DCHHS Raises the alarm on Zika Response Emergency Funding
Dallas County Health and Human Services (DCHHS) Director Zachary Thompson has teamed up with public health experts across the nation to discuss the ongoing state of the Zika virus outbreak and how combatting Zika virus could be undermined as federal funding wanes.
Director Thompson was joined by the Big Cities Health Coalition (BCHC), the National Association of County and City Health Officials (NACCHO) and the March of Dimes to host a webinar for media partners addressing the role of local health departments in fighting the disease with Public Health Emergency Preparedness funding.
Public Health Emergency funding aids local health departments to effectively respond to a range of public health threats, including infectious diseases, natural disasters, biological, chemical, nuclear, and radiological events.
The current administration has proposed a 109 million dollar budget cut from the emergency preparedness fund, which will directly impact local health department’s response in emergency situations.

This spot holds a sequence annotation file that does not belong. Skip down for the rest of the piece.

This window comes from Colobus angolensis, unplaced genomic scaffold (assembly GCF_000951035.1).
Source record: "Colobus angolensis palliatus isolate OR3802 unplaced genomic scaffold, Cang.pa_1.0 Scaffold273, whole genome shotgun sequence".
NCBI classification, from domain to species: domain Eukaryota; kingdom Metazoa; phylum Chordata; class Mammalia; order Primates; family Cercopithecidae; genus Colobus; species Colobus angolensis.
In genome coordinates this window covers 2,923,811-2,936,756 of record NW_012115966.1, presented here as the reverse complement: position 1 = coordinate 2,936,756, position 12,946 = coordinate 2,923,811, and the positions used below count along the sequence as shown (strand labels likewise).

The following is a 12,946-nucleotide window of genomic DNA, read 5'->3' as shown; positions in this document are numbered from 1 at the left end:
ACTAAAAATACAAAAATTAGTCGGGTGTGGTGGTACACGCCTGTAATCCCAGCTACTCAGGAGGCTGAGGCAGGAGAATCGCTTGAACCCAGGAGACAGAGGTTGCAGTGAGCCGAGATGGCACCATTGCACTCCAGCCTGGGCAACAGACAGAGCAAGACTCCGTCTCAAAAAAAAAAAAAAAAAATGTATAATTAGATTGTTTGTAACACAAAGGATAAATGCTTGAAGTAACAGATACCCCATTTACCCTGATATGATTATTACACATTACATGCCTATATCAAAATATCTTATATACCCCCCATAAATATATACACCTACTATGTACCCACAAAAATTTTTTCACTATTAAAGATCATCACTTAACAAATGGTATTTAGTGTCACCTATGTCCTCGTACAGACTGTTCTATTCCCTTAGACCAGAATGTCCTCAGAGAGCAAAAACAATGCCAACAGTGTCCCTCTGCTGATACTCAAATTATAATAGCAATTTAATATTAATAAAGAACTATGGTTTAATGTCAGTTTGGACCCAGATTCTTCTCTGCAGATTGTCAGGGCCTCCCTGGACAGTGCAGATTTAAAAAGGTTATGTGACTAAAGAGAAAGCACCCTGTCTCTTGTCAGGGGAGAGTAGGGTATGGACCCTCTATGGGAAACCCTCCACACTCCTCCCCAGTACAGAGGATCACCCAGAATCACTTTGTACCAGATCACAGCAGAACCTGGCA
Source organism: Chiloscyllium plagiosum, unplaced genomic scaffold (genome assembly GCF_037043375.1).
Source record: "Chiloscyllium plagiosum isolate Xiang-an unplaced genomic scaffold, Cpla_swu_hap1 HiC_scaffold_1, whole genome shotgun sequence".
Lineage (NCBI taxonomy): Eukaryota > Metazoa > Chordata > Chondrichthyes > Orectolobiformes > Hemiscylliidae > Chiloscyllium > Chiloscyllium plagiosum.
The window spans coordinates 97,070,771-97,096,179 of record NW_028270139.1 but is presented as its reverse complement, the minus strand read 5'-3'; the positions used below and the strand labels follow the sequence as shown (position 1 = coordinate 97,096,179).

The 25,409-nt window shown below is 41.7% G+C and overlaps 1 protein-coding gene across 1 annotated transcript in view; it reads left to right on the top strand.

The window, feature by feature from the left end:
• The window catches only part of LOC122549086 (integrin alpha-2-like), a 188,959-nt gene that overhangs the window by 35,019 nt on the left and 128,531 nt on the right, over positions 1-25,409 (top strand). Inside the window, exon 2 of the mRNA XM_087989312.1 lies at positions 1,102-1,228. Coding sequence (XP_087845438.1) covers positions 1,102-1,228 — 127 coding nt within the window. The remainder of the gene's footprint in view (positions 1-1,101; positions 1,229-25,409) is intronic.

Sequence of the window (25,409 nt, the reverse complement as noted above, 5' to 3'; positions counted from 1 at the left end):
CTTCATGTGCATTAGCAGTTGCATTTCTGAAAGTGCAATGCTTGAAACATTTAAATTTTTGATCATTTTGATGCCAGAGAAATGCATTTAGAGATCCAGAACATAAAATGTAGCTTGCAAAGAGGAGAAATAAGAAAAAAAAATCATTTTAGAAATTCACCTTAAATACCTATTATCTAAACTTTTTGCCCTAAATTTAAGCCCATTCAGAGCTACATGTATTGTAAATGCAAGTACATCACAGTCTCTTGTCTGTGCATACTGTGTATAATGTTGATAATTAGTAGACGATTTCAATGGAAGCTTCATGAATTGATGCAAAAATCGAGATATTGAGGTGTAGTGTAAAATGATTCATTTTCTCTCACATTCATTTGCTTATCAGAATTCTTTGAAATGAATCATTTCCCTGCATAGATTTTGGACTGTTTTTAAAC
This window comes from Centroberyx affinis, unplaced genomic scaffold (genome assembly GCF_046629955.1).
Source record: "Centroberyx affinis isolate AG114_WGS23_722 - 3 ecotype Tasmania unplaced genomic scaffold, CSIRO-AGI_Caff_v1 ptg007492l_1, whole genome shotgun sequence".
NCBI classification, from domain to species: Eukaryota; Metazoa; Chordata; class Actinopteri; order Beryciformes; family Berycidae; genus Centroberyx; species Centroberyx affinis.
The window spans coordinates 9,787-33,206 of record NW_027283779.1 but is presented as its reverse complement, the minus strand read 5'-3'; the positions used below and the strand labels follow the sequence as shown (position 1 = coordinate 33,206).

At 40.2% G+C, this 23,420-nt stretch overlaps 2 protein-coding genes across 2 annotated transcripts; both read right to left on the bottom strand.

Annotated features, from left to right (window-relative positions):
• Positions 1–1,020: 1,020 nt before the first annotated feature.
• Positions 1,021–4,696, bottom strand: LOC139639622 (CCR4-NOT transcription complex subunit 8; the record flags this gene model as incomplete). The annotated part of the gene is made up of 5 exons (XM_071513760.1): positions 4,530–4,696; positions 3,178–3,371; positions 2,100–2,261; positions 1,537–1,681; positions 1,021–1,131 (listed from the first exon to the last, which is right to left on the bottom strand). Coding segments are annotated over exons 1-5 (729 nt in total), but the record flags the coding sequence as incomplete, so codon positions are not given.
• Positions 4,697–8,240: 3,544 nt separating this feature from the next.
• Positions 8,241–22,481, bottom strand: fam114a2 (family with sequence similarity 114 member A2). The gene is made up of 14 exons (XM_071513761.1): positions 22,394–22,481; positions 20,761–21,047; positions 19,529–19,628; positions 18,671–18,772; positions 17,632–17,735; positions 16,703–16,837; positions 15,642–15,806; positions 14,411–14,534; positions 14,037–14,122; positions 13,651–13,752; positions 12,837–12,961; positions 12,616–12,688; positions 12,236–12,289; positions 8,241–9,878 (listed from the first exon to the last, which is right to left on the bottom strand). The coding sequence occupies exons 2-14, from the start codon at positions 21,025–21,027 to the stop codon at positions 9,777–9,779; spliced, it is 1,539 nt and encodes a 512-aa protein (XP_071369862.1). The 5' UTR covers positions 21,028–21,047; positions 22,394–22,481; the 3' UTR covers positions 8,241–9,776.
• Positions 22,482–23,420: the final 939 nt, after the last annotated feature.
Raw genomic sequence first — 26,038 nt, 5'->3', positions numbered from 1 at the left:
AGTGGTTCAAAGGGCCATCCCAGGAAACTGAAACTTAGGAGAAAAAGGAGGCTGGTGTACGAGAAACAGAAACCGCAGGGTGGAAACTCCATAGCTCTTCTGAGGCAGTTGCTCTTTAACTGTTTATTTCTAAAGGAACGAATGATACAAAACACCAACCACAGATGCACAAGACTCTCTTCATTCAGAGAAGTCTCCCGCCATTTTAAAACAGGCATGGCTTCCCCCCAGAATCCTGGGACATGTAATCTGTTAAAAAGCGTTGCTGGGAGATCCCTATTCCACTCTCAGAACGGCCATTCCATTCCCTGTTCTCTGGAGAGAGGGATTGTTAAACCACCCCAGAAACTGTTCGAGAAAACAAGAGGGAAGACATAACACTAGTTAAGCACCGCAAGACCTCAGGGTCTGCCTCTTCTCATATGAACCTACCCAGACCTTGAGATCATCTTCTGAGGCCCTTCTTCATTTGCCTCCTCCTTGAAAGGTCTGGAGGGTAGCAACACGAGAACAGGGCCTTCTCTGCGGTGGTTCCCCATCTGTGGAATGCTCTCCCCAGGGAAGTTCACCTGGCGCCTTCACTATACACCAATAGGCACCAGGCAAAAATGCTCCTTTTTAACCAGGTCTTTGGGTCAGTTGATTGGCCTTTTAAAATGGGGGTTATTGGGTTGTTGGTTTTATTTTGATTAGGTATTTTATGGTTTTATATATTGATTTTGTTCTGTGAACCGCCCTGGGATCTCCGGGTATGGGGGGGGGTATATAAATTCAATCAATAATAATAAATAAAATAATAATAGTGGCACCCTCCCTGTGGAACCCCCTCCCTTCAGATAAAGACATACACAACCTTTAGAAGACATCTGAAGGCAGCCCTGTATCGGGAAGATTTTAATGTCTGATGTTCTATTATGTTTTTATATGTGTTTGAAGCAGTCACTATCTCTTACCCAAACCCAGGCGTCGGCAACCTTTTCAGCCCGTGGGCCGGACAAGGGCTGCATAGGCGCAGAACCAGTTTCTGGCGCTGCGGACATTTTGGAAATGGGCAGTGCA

“Any cuts to public health preparedness are unacceptable and we hope that this will be revisited by Congress,” said Zachary Thompson, DCHHS’ director.
“All public health is on a national level, however, you will see that the response is local. To have any cuts will have a dire impact on local health departments in terms of staffing and response.”
Federal funding through the CDC directly affects DCHHS Zika response. The majority of DCHHS emergency response staff is funded through public health preparedness. This includes the DCHHS Laboratory, Epidemiology (disease detectives), Environmental Health/Vector Control and the overall local health department infrastructure.
DCHHS currently uses sustained funding for day-to-day tasks, however the emergency funding affects local preparation and response to disease outbreaks, including a potential locally transmitted case of Zika. In the state of an emergency, these funds are critical to protecting the health of citizens in Dallas County through disease prevention and intervention.